- AstraZeneca-Oxford University developed the Covishield vaccine.
- This is the second time in months that the Covishield dose gap has widened.
- No modifications proposed for Covaxin, which is still four to six weeks.
According to a report by news agency PTI, a government panel recommended that the time between two doses of the Covishield COVID-19 vaccine be extended to 12-16 weeks. There were no changes proposed for Covaxin, which is still four to six weeks.
Pregnant women can select their vaccine, and lactating women would be eligible after delivery, according to the National Technical Advisory Group on Immunization. Neither of them is currently qualified for the shots.
These recommendations will be sent to NEGVA (National Expert Group on Vaccine Administration) for approval before being implemented.
Dr. CN Ashwathnarayan, the Deputy Chief Minister of Karnataka, one of several states that have recorded low vaccine stocks, later tweeted: “Extending the gap assists the government in effectively carrying out the inoculation programme.”
“This is a common practise in many countries. The gap in Canada is three or four months. In the meantime, we’re working hard to increase supply and investigate local manufacturing options, “he said.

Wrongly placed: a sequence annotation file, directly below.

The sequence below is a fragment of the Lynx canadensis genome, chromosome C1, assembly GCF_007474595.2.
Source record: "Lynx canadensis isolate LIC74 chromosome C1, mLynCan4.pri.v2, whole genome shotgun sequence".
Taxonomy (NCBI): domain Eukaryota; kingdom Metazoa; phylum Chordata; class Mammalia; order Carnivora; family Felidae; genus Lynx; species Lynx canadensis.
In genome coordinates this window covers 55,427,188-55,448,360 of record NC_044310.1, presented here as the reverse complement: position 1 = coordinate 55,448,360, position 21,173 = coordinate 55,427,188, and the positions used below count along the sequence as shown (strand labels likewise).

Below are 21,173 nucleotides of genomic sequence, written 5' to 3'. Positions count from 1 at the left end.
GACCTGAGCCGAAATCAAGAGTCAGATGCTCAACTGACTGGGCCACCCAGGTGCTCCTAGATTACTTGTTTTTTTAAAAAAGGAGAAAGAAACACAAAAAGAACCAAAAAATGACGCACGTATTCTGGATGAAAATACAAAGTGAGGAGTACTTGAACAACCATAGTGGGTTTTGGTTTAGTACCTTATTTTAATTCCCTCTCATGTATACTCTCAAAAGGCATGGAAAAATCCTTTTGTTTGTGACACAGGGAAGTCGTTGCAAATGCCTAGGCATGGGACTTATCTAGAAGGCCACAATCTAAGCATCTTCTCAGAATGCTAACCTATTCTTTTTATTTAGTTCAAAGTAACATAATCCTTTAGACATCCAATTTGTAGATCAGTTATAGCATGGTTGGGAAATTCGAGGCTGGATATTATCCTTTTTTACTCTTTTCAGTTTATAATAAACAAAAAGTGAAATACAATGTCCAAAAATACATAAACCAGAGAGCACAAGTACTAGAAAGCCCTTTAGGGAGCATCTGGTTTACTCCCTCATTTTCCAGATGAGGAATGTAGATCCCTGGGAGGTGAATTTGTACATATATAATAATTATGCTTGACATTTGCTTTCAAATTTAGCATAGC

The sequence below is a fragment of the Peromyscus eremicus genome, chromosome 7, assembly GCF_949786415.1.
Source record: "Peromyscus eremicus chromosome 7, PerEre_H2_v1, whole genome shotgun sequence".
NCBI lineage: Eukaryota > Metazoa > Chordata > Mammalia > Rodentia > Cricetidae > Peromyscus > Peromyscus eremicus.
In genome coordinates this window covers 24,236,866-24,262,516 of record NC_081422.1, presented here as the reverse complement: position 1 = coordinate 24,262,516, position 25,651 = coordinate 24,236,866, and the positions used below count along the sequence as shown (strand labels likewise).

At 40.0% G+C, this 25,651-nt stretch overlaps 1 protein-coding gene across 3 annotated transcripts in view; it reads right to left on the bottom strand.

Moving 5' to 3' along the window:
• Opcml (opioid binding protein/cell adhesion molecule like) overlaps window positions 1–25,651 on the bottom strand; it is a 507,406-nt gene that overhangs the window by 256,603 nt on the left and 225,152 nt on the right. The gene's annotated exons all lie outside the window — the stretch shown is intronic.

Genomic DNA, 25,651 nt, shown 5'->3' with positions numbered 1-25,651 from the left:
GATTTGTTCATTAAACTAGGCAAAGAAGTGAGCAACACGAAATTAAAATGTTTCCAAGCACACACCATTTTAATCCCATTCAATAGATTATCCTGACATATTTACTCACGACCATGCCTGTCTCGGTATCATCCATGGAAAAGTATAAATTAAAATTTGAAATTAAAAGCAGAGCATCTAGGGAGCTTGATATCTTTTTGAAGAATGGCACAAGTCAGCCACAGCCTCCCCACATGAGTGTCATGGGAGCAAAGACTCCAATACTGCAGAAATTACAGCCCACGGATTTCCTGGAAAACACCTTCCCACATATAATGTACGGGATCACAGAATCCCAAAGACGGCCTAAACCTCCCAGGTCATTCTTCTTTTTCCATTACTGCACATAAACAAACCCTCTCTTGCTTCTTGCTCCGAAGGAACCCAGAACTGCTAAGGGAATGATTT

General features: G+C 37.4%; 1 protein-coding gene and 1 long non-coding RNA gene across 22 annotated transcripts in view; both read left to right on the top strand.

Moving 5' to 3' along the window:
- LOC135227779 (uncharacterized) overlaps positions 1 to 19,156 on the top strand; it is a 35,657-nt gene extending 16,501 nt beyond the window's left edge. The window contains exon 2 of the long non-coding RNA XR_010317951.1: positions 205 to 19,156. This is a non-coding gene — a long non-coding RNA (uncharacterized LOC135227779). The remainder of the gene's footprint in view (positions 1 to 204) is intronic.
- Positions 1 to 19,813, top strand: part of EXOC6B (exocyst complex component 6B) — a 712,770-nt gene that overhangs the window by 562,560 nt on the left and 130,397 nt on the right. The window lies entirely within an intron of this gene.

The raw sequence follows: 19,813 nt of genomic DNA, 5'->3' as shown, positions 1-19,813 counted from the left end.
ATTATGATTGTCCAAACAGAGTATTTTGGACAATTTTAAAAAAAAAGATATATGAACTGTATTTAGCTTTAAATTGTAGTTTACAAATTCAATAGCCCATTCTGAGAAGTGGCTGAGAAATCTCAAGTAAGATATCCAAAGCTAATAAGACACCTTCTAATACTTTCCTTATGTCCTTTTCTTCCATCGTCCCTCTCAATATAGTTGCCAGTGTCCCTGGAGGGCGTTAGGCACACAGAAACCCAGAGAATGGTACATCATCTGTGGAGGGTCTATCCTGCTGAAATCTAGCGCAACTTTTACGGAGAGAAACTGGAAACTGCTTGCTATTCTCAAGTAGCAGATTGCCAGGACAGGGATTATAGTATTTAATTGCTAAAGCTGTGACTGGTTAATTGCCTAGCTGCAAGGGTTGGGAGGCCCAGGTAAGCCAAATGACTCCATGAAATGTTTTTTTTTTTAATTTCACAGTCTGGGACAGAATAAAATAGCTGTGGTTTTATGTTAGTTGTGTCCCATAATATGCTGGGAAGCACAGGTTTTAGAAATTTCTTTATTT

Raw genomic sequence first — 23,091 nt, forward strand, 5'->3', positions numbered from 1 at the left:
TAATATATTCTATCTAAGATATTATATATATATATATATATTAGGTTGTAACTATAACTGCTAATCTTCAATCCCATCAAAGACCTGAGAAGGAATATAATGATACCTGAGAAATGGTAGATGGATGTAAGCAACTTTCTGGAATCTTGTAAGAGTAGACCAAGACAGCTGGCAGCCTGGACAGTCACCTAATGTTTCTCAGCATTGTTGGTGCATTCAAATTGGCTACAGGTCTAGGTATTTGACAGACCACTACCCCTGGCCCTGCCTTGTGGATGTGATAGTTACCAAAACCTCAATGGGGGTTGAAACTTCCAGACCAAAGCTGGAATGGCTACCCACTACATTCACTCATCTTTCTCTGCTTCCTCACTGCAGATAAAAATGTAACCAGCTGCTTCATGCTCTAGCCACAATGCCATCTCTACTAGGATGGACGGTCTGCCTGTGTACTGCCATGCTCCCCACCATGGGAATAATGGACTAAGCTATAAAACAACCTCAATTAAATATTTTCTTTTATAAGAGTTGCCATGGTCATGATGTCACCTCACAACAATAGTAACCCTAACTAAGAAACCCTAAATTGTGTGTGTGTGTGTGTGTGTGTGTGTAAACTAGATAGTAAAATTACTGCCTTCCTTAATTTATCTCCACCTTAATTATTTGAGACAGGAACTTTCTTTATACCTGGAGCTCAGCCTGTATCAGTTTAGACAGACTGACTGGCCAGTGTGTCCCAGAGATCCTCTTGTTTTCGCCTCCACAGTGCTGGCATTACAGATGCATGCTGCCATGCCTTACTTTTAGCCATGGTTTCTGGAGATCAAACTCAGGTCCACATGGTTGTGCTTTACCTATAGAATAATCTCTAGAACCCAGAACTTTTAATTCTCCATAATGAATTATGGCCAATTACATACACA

Covishield dose intervals have been widened for the second time in three months; in March, states and UTs were advised to raise the difference from 28 days to six-eight weeks “for better results.”
The centre also added at that time, “Protection was strengthened if the second dose of Covishield was given between six and eight weeks but not later than that.”
Experts believe the decision was influenced more by the vaccine shortage than by any scientific justification.
In India, the recommended gap between two doses of Covishield is currently 4-8 weeks, despite the fact that the WHO recommended a 12-week gap between the two doses of the vaccine in February, citing evidence that the vaccine’s efficacy is highest after this interval.
The government recently recommended a gap of 4-6 weeks between two doses of Covaxin, despite the fact that the vaccine has only been tested with a 28-day gap in clinical trials.
Meanwhile, NEGVAC’s endorsement of a 6-week gap for Covid vaccination following infection recovery has been met with skepticism. This comes just days after ICMR Director General Balram Bhargava said that those who have successfully fought Covid will get vaccine six months after their recovery.
“So far, I haven’t seen any empirical evidence that indicates people who have had the infection before should wait six months for their Covid shots,” said immunologist Seyed Hasnain.
Others, on the other hand, clarified that this suggestion may be based on research results showing that antibodies against SARS CoV2 usually remain in the body for at least 6-8 weeks after infection. “The focus now appears to be on making the coronavirus vaccine as widely accessible as possible, and as a result, all available approaches — scientific and otherwise — are being examined,” the task force member explained.